Although Section 69ZW FLA and Section 202K FCA impose additional responsibilities on the police, child welfare authority and other agencies, the purpose of sharing information is to ensure the protection of children and the fulfilment of the court’s obligations. The information-sharing provisions allow relevant evidence to be gathered at an early stage and a judicial determination to be made as to how the matter should proceed and whether any expert evidence is required. The experiences of families affected by family violence and child safety concerns (including parents who are issued a 60I/66H Certificate) progressing from counselling, family dispute resolution and other services and agencies to the courts reinforces the need for continuing consideration of information sharing between multiple systems. Depending on the extent of engagement underlying the issuing of a Certificate, a significant amount of intake and assessment activity may have occurred before the parent starts to engage with the court system, yet this activity may not be visible in the court beyond the existence of the Certificate. Sections 10D & 10H FLA and Sections 49 & 53 FCA permit the disclosure of communications made in the course of family counselling or family dispute resolution in certain circumstances, including where the family counsellor or family dispute resolution practitioner reasonably believes the disclosure is necessary to comply with the law, to protect a child from the risk of harm, or to assist an Independent Children’s Lawyer to properly represent a child’s interests.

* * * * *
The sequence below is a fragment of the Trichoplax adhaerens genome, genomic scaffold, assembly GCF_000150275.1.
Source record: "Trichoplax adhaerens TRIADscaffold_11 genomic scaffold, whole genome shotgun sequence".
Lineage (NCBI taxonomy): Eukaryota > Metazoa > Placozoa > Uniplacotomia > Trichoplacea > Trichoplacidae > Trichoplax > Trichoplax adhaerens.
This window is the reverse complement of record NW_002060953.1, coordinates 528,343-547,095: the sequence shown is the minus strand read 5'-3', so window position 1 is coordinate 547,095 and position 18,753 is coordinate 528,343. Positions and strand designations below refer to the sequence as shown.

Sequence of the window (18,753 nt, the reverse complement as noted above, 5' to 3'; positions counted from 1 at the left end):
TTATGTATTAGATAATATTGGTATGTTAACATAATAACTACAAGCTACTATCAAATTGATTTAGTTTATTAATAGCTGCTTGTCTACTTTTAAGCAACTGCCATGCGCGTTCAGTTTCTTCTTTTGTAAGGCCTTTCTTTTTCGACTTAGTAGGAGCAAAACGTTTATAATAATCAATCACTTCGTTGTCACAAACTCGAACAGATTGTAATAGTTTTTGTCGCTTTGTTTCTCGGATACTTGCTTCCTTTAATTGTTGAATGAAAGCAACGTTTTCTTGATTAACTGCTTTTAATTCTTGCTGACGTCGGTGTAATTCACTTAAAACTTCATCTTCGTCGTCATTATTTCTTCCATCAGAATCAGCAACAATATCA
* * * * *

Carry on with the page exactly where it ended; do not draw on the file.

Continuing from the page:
More broadly it is acknowledged that interagency collaboration can better meet the needs of families that are vulnerable and at risk. Research has found that gaps in protection may reflect gaps in the flow of information, in particular between the family law system, the family violence system and the child welfare system. As a consequence, these gaps may impede timely responses to family violence and have a negative impact on victims.